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Meg Lindsay, Not Riding to Work
It’s Bike to Work Week in Spokane, the annual celebration of two-wheel transportation and a healthy body and environment.
Meg Lindsay – GSI’s Program Coordinator – recently began pedaling her Trek mountain bike and her Bianchi commuter to work. She sat down to answer a few questions:
When did you start riding to work?
I started riding to work in April of this year because I was looking for a way to be more environmentally friendly as well as get a little exercise. Kind of a mix of both.
Have you noticed a lifestyle change?
I have noticed that I have spent less on gas – quite a bit less on gas, in fact – and I’m not paying as much for parking as I would have. I find that time wise, it’s the same amount of time getting to work. It does take me a little longer to get home in the afternoon because I live up on the South Hill. I really do enjoy that time between work and home. I kind of unwind on my bike on my way home.
What do you think the advantages are in riding your bike to work?
The exercise and the cost savings. I have to say that I feel better about my transportation choice as well. It’s just more sustainable in working toward having less of a footprint. (Biking to work is) just one of the ways I’ve been doing that.
Do you take the same route each day?
I do. I work in the core of downtown and there are certain roads with bike lanes that work better than others. For example, there’s a bike lane down Howard, which is nice. Going up the hill, I go a little bit west and then up because there’s a little less traffic.
What does it take to ditch the car keys and get on a bike?
It takes a little bit of pre-planning. You have to think about what your schedule for the day is. I don’t ride every day because if I have a meeting somewhere else that I can’t get to on my bike, then I don’t ride my bike that day. (You’ll also need) a little extra time, but not much, and a commitment to find a bicycle that works for you. With that, I mean if you’re not real comfortable on skinny tires then you’ve got to get yourself a commuter bike, one that is set up with the proper lights. It’s good to have your ‘blinkies’ on your front and back so the cars can see you. So, a little bit of commitment in getting your gear ready to go and coordinating your calendar. Really, truly – that’s about it.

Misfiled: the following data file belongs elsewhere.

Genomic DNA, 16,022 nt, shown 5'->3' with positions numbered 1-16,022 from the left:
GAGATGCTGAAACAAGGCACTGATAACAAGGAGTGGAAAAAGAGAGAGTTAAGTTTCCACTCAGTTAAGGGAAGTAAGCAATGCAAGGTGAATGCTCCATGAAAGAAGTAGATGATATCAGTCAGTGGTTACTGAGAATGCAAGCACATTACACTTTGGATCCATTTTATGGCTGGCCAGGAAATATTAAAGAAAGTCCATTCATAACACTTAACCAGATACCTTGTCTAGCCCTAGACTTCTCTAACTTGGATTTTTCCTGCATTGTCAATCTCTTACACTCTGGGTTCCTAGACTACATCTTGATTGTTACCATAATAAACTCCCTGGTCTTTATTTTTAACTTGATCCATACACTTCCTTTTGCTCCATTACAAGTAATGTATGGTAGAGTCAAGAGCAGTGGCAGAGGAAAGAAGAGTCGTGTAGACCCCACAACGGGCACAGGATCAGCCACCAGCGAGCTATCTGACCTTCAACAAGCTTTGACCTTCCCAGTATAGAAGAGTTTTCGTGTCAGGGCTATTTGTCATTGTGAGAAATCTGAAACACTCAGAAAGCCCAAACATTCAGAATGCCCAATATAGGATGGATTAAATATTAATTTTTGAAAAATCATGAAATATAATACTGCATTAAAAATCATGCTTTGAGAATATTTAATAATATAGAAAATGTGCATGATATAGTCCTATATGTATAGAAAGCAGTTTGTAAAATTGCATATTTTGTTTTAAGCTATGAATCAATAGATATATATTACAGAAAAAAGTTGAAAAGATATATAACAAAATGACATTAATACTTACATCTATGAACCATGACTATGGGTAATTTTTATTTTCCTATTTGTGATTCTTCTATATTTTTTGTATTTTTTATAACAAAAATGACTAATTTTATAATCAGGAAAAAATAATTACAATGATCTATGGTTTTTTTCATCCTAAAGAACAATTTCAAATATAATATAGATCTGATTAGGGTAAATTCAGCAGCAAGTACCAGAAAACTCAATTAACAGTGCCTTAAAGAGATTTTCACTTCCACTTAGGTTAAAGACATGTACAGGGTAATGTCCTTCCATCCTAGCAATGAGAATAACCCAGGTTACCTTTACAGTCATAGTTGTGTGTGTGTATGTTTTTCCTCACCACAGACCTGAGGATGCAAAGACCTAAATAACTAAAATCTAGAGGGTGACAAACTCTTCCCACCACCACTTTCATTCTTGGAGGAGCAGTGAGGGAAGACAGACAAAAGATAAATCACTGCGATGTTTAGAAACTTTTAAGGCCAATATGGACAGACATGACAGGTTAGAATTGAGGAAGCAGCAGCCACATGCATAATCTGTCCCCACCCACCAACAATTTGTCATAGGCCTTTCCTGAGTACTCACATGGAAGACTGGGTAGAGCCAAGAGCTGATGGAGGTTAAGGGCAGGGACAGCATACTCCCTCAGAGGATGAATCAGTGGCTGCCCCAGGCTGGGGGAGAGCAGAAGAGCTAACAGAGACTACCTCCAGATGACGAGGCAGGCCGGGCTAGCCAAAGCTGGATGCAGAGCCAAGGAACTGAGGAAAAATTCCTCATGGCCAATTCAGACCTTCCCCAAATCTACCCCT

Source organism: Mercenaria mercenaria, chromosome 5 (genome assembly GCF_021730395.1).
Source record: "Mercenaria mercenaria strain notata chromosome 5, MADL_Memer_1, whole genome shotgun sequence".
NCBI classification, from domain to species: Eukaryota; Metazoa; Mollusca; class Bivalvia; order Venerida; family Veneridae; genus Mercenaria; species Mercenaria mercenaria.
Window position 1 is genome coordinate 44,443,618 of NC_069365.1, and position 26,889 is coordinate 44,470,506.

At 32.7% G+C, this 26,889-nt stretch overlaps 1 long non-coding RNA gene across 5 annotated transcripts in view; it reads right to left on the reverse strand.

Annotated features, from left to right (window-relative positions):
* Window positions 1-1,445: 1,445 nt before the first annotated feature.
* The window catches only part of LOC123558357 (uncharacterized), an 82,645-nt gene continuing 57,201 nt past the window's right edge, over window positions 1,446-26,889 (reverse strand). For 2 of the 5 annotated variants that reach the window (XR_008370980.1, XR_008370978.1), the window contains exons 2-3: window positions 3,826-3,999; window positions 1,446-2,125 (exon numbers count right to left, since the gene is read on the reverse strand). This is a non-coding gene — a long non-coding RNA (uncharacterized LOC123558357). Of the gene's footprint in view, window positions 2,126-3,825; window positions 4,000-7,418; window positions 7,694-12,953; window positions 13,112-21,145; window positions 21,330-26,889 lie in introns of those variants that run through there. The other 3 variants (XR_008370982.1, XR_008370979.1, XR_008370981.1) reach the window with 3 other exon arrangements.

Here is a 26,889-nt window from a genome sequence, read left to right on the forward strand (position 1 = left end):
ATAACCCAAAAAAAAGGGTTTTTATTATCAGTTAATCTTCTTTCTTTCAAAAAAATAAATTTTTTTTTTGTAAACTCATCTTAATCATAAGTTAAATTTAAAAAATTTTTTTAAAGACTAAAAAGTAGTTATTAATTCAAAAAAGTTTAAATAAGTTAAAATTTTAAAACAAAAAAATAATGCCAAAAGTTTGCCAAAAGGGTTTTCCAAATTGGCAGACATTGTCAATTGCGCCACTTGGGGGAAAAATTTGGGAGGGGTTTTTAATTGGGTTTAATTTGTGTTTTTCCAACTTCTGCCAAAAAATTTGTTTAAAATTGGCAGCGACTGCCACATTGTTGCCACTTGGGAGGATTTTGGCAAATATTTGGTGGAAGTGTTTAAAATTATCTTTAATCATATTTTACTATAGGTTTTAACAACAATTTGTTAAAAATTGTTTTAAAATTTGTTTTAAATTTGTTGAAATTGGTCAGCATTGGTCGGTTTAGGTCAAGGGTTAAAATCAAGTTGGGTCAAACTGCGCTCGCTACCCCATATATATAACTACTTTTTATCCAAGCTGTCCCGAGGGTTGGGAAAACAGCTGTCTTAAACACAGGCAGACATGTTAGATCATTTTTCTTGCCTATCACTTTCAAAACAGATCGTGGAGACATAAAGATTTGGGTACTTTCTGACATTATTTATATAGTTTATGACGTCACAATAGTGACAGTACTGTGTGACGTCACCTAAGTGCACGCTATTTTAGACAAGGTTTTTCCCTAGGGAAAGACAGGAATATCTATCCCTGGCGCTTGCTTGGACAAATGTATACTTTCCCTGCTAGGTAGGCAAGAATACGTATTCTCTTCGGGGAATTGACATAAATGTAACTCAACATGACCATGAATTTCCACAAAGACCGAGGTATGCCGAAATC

Washington was recently named the most bicycle friendly state. Bike lanes in Spokane are starting to sprout as well, and new transportation projects tend to incorporate a bike component to them. Even the North Spokane Corridor has plans for a bicycle/pedestrian trail to connect the corridor to the Centennial Trail.
Bike to Work Week lasts all this week with a number of events, but you can ride your bike to work anytime you’d like.
Need a bike? Purchase one from Two Wheel Transit, a longtime GSI member.
Is your company prepared for a crisis? There are lots of crises that could arise, so being prepared is essential, and since we’re in 2013, you might want to be prepared for an electronic one.
We’re talking about e-warfare, which happens when your company’s electronic network is corrupted by an internal or external individual. Searching for the perpetrator and figuring out how to avoid this problem in the future takes a unique set of skills.
Thank goodness for Spokane’s Studio Forensics Academy.
With hackers out there looking to do bad things – the group “Anonymous” is most well-known – your company might consider assessing its IT security.
Raj Chauhan, an Air Force veteran, heads up the Academy, where he teaches classes for anybody who is interested in e-warfare solutions. He also contracts with companies looking to solve problems with corrupted networks (learn how Chauhan got started on the Spokane STEM blog).